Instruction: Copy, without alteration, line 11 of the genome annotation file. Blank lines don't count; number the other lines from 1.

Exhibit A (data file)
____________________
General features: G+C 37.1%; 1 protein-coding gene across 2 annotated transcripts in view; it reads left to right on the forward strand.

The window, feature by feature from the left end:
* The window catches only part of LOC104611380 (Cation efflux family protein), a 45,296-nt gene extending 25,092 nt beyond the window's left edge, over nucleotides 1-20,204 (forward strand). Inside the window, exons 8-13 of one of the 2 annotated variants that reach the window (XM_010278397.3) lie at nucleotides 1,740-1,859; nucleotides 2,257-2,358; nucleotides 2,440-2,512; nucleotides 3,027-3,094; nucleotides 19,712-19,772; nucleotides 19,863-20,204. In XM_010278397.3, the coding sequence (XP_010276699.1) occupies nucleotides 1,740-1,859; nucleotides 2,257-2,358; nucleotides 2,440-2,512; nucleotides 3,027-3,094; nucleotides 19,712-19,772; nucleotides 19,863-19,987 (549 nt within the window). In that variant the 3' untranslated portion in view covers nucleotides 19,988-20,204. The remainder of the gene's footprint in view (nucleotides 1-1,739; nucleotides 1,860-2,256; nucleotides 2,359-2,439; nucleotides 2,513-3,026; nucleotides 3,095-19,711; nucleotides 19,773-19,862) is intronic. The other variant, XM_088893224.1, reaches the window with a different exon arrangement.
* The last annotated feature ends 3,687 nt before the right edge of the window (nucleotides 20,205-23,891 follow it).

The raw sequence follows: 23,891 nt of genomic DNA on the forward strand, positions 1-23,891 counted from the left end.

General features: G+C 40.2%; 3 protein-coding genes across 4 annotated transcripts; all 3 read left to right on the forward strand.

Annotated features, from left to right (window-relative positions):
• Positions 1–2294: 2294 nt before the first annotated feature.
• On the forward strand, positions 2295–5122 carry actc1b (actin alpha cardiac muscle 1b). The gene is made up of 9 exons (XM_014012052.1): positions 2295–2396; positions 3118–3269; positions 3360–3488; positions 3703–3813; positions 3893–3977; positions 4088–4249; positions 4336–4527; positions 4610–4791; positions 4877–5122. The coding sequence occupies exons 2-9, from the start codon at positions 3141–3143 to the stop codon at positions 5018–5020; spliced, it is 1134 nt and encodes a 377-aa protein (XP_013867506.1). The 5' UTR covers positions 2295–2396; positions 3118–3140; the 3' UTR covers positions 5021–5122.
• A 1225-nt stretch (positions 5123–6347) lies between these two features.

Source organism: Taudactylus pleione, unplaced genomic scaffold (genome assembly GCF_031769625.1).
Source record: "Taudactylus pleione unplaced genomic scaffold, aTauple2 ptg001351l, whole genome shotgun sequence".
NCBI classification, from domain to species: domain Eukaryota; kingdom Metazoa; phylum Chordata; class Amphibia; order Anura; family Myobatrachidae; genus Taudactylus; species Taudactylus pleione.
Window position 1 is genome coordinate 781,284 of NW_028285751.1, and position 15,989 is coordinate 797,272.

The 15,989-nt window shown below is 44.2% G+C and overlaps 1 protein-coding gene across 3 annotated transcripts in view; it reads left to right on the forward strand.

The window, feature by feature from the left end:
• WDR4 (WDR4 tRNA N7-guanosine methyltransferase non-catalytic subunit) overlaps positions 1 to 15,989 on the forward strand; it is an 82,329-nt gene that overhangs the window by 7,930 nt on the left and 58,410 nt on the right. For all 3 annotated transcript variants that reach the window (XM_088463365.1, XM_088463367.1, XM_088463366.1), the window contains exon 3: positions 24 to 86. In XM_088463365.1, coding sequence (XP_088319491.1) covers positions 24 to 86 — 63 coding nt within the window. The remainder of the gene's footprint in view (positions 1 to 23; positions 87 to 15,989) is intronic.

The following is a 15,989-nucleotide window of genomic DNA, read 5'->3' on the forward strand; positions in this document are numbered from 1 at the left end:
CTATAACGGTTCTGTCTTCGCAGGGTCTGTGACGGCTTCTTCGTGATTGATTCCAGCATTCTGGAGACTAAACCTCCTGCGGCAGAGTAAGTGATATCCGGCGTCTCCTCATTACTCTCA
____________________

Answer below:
Source organism: Taudactylus pleione, unplaced genomic scaffold (genome assembly GCF_031769625.1).